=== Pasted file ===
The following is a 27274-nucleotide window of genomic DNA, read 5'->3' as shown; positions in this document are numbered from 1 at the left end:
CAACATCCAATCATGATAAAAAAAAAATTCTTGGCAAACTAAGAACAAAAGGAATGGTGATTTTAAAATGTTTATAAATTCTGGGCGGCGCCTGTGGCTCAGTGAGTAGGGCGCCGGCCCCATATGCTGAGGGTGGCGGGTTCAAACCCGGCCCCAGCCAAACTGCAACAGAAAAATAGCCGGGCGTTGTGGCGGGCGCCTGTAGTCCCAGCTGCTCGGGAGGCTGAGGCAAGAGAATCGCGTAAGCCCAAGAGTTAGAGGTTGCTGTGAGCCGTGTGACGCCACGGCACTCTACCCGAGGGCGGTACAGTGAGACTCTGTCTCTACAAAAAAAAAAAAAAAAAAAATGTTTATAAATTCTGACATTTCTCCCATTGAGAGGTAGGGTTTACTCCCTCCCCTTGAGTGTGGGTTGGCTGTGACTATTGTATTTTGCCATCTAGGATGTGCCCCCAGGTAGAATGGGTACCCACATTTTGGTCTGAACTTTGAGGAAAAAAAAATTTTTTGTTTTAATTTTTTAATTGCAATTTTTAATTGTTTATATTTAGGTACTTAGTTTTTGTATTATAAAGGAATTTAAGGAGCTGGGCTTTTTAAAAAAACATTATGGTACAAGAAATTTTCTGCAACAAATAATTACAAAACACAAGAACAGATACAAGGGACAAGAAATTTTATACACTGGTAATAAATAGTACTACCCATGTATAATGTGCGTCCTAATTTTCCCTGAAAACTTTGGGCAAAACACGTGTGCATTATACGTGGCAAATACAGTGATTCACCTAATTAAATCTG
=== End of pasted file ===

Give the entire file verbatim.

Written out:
The following is a 27274-nucleotide window of genomic DNA, read 5'->3' as shown; positions in this document are numbered from 1 at the left end:
CAACATCCAATCATGATAAAAAAAAAATTCTTGGCAAACTAAGAACAAAAGGAATGGTGATTTTAAAATGTTTATAAATTCTGGGCGGCGCCTGTGGCTCAGTGAGTAGGGCGCCGGCCCCATATGCTGAGGGTGGCGGGTTCAAACCCGGCCCCAGCCAAACTGCAACAGAAAAATAGCCGGGCGTTGTGGCGGGCGCCTGTAGTCCCAGCTGCTCGGGAGGCTGAGGCAAGAGAATCGCGTAAGCCCAAGAGTTAGAGGTTGCTGTGAGCCGTGTGACGCCACGGCACTCTACCCGAGGGCGGTACAGTGAGACTCTGTCTCTACAAAAAAAAAAAAAAAAAAAATGTTTATAAATTCTGACATTTCTCCCATTGAGAGGTAGGGTTTACTCCCTCCCCTTGAGTGTGGGTTGGCTGTGACTATTGTATTTTGCCATCTAGGATGTGCCCCCAGGTAGAATGGGTACCCACATTTTGGTCTGAACTTTGAGGAAAAAAAAATTTTTTGTTTTAATTTTTTAATTGCAATTTTTAATTGTTTATATTTAGGTACTTAGTTTTTGTATTATAAAGGAATTTAAGGAGCTGGGCTTTTTAAAAAAACATTATGGTACAAGAAATTTTCTGCAACAAATAATTACAAAACACAAGAACAGATACAAGGGACAAGAAATTTTATACACTGGTAATAAATAGTACTACCCATGTATAATGTGCGTCCTAATTTTCCCTGAAAACTTTGGGCAAAACACGTGTGCATTATACGTGGCAAATACAGTGATTCACCTAATTAAATCTG